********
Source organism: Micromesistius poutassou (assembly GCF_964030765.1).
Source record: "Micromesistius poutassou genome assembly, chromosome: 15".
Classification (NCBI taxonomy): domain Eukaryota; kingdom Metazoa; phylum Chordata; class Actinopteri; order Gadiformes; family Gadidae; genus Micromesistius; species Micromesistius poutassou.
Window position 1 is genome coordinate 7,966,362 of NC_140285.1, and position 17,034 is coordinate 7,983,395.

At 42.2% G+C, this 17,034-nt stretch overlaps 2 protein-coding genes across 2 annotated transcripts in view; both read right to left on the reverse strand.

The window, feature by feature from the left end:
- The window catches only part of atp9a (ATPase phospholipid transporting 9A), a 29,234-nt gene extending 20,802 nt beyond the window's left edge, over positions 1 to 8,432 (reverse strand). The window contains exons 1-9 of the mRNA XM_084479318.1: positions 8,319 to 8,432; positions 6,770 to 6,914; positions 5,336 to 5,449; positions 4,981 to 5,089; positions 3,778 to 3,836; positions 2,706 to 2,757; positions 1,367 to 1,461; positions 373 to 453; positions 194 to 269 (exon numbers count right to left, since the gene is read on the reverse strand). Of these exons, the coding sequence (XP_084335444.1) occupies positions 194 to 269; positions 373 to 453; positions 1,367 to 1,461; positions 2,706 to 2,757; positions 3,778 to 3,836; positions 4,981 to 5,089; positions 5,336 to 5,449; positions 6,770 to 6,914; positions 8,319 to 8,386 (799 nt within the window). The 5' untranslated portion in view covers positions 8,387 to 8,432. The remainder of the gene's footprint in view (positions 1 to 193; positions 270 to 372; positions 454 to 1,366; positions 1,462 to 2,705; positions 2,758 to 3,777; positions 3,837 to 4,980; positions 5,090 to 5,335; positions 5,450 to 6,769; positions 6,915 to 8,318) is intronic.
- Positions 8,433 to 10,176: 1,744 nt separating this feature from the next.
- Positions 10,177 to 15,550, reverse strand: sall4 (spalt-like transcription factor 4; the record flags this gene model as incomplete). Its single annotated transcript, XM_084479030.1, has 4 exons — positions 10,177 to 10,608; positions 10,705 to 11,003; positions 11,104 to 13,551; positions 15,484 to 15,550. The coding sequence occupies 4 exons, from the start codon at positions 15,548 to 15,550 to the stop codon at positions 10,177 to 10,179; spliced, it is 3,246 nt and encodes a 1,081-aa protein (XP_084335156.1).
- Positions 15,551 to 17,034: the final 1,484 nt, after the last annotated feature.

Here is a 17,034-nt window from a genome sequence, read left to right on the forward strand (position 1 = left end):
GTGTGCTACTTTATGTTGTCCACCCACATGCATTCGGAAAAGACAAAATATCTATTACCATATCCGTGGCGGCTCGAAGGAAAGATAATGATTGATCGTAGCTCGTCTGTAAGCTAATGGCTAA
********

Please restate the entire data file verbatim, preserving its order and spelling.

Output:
Source organism: Micromesistius poutassou (assembly GCF_964030765.1).
Source record: "Micromesistius poutassou genome assembly, chromosome: 15".
Classification (NCBI taxonomy): domain Eukaryota; kingdom Metazoa; phylum Chordata; class Actinopteri; order Gadiformes; family Gadidae; genus Micromesistius; species Micromesistius poutassou.
Window position 1 is genome coordinate 7,966,362 of NC_140285.1, and position 17,034 is coordinate 7,983,395.

At 42.2% G+C, this 17,034-nt stretch overlaps 2 protein-coding genes across 2 annotated transcripts in view; both read right to left on the reverse strand.

The window, feature by feature from the left end:
- The window catches only part of atp9a (ATPase phospholipid transporting 9A), a 29,234-nt gene extending 20,802 nt beyond the window's left edge, over positions 1 to 8,432 (reverse strand). The window contains exons 1-9 of the mRNA XM_084479318.1: positions 8,319 to 8,432; positions 6,770 to 6,914; positions 5,336 to 5,449; positions 4,981 to 5,089; positions 3,778 to 3,836; positions 2,706 to 2,757; positions 1,367 to 1,461; positions 373 to 453; positions 194 to 269 (exon numbers count right to left, since the gene is read on the reverse strand). Of these exons, the coding sequence (XP_084335444.1) occupies positions 194 to 269; positions 373 to 453; positions 1,367 to 1,461; positions 2,706 to 2,757; positions 3,778 to 3,836; positions 4,981 to 5,089; positions 5,336 to 5,449; positions 6,770 to 6,914; positions 8,319 to 8,386 (799 nt within the window). The 5' untranslated portion in view covers positions 8,387 to 8,432. The remainder of the gene's footprint in view (positions 1 to 193; positions 270 to 372; positions 454 to 1,366; positions 1,462 to 2,705; positions 2,758 to 3,777; positions 3,837 to 4,980; positions 5,090 to 5,335; positions 5,450 to 6,769; positions 6,915 to 8,318) is intronic.
- Positions 8,433 to 10,176: 1,744 nt separating this feature from the next.
- Positions 10,177 to 15,550, reverse strand: sall4 (spalt-like transcription factor 4; the record flags this gene model as incomplete). Its single annotated transcript, XM_084479030.1, has 4 exons — positions 10,177 to 10,608; positions 10,705 to 11,003; positions 11,104 to 13,551; positions 15,484 to 15,550. The coding sequence occupies 4 exons, from the start codon at positions 15,548 to 15,550 to the stop codon at positions 10,177 to 10,179; spliced, it is 3,246 nt and encodes a 1,081-aa protein (XP_084335156.1).
- Positions 15,551 to 17,034: the final 1,484 nt, after the last annotated feature.

Here is a 17,034-nt window from a genome sequence, read left to right on the forward strand (position 1 = left end):
GTGTGCTACTTTATGTTGTCCACCCACATGCATTCGGAAAAGACAAAATATCTATTACCATATCCGTGGCGGCTCGAAGGAAAGATAATGATTGATCGTAGCTCGTCTGTAAGCTAATGGCTAA